Watching my students’ reactions to the cosplayers, the vendors, the artists, the panelists, the celebrities and listening to their discussions afterward was entirely worth it, though. I heard them critically analyze the value of being an artist in this day and age, assess the effectiveness of workshops, rate the convention as a whole, and reflect on how well they did or didn’t budget their money. Whenever one of them scoffed (happily) at the idea that this trip was (air-quotes) educational, I reminded them that it really was, for all of those reasons. Maybe it connects to the concept of learning through playing, or maybe it’s being given small responsibilities within a framework. But they all concluded that it had been a valuable as well as highly entertaining (and even life-changing) experience.

I think, too, that if I organize another ComicCon trip next year (as many students are urging me to do), I’ll put together some kind of interactive game for them to challenge while they’re walking around. One or two were already doing that on their own — 17-year-old J decided he needed to take four photos with the 4th Doctor (different cosplayers) throughout the weekend, and he did it. 19-year-old B wanted to photo bomb as much as possible, but shied away after a while, even though it was fun (he has an absolutely perfect “soon” face). It would be neat to create a ComicCon / FanExpo scavenger hunt, or a BINGO card, asking the cosplayers or vendors to sign off on them as proof of completion. And I could provide a prize for the winner, like an event t-shirt. Just a little something extra, especially for the few individuals who were underwhelmed by the number of things to do that didn’t involve line-ups or vendors on the first day. Those few had expected more hands-on activities, I suppose. 18-year-old D thought it was more of a nerd-based merchant / trade show than anything else, and there is something to that. I was glad to see him attending many of the workshops and panels, instead of just sitting around. Anytime a student told me that they were going to an event, I told them how awesome that was, because it’s true.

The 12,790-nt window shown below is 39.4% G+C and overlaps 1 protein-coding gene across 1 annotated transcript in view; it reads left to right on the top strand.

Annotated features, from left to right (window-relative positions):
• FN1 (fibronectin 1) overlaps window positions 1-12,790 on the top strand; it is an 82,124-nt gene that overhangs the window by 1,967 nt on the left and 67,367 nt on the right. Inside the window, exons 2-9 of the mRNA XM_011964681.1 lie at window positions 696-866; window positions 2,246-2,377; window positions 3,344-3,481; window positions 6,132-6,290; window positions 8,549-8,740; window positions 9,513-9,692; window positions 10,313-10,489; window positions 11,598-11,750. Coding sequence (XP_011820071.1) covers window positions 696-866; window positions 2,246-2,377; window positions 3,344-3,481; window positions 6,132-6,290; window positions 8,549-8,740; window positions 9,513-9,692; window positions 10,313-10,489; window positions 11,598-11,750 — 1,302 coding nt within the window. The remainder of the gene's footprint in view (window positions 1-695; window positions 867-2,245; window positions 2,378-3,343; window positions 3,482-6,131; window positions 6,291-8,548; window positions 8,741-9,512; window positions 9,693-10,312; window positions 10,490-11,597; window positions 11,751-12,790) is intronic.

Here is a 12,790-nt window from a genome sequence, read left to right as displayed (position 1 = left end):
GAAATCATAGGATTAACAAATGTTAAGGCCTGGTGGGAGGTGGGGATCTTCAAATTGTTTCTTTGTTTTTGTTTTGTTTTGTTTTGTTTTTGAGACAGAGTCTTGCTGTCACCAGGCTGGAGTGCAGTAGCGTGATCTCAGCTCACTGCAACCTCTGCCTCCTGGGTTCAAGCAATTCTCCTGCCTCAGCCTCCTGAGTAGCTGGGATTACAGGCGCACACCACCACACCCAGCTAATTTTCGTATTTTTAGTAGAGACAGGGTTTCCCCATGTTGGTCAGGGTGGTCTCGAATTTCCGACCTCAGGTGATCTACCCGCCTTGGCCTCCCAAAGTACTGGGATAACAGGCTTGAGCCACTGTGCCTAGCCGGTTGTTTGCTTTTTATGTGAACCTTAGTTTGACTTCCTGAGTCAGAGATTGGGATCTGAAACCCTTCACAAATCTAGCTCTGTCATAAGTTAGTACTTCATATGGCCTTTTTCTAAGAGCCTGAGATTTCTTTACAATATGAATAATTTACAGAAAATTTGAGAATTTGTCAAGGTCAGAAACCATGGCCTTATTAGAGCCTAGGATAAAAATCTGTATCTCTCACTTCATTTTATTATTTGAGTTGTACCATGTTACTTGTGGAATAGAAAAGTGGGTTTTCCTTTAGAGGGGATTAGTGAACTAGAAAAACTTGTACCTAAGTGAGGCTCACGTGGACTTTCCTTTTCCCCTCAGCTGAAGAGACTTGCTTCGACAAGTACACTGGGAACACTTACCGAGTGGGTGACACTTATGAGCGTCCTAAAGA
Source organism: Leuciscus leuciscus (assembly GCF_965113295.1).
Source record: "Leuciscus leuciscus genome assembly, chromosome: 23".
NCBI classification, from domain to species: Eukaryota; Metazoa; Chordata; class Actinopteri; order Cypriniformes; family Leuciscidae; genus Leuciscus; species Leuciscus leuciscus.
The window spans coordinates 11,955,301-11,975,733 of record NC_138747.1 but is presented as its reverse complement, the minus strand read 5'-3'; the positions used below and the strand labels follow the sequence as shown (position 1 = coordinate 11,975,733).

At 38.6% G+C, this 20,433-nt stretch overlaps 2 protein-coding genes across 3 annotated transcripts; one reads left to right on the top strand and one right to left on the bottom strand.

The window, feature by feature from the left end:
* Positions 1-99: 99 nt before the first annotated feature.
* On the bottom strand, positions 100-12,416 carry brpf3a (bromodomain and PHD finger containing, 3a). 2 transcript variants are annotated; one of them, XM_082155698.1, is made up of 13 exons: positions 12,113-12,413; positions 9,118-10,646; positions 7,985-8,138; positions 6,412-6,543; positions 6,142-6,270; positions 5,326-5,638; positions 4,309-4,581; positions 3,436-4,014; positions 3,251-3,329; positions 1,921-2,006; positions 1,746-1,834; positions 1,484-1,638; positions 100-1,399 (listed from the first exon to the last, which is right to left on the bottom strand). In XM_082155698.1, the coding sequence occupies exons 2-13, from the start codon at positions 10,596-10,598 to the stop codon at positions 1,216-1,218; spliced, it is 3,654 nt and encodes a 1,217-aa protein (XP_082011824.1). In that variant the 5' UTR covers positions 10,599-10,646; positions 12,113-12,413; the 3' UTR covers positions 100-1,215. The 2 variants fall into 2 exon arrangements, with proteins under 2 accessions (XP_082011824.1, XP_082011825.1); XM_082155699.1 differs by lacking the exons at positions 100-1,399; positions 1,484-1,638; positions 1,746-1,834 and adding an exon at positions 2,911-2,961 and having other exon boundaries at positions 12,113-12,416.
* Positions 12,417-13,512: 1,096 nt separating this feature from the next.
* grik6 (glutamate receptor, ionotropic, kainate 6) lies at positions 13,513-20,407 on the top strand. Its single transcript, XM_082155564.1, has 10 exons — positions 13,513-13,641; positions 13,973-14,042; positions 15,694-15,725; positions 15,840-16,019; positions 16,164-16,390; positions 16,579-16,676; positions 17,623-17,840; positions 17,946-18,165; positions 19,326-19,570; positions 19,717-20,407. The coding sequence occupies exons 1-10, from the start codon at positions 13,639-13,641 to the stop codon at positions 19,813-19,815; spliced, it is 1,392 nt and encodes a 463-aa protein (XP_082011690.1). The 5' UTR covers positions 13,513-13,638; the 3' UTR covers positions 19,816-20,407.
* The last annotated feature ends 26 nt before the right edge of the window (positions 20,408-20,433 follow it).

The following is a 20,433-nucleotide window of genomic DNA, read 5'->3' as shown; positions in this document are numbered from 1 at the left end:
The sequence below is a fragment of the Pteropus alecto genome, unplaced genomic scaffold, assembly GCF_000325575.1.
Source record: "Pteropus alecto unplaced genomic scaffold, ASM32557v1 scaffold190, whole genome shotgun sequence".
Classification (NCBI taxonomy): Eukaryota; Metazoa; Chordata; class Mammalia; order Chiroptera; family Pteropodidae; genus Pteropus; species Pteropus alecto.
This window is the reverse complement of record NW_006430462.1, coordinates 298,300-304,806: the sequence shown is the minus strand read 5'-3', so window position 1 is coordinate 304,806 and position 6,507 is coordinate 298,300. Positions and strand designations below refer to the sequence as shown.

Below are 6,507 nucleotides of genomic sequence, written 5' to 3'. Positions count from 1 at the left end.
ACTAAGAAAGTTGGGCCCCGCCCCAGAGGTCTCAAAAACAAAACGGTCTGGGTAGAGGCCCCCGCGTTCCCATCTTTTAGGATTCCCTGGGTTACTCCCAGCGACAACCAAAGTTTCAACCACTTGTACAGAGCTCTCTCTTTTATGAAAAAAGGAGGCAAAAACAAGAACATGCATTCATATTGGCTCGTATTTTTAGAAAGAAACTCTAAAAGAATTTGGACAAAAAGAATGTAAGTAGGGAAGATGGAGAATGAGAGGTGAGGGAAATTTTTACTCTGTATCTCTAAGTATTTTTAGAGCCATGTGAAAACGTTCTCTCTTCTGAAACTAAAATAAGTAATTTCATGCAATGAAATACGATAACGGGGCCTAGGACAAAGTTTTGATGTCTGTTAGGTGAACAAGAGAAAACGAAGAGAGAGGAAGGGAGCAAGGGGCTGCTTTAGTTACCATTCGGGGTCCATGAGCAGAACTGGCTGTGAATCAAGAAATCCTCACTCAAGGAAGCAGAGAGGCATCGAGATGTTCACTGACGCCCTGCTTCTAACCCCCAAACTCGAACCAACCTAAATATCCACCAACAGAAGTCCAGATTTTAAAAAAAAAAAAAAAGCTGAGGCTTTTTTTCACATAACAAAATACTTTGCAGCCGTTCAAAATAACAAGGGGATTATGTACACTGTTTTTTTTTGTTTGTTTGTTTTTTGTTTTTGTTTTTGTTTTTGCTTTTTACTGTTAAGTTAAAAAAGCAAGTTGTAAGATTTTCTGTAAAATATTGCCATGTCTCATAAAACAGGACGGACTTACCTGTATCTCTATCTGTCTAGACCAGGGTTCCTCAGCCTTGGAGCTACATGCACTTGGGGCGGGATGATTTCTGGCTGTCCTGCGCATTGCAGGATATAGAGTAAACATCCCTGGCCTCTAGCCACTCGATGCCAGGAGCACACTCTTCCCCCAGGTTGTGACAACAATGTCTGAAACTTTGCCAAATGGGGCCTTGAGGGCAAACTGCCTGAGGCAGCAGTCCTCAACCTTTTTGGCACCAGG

But now it’s over, I’m compiling the photos and making copies available for some (especially our group shots around the DeLorean Time Machine and the TARDIS, and the groups who went with me to get photos with Paul Wesley and Billy Boyd), and I haven’t unpacked yet. I’m terrible at unpacking. It will honestly take me until the weekend. I have marking to catch up from last week, final numbers to submit and the bus bill to pay, plus keeping up with the lessons for this week. I’m contemplating booking a personal day next week, just to be able to get a day of quiet and rest after all this hustle. That’s something else — my proof copy of Crystal and Wand arrived, so I have to get moving on checking through both the pdf and the paperback. There just isn’t enough time for all of the things. Not at all.

If you’ve been following my journey of taking students to ComicCon in Ottawa, be patient — I’ll try to get a few  more pictures loaded tomorrow.

Stress levels rising . . . so I putter with happy-making things.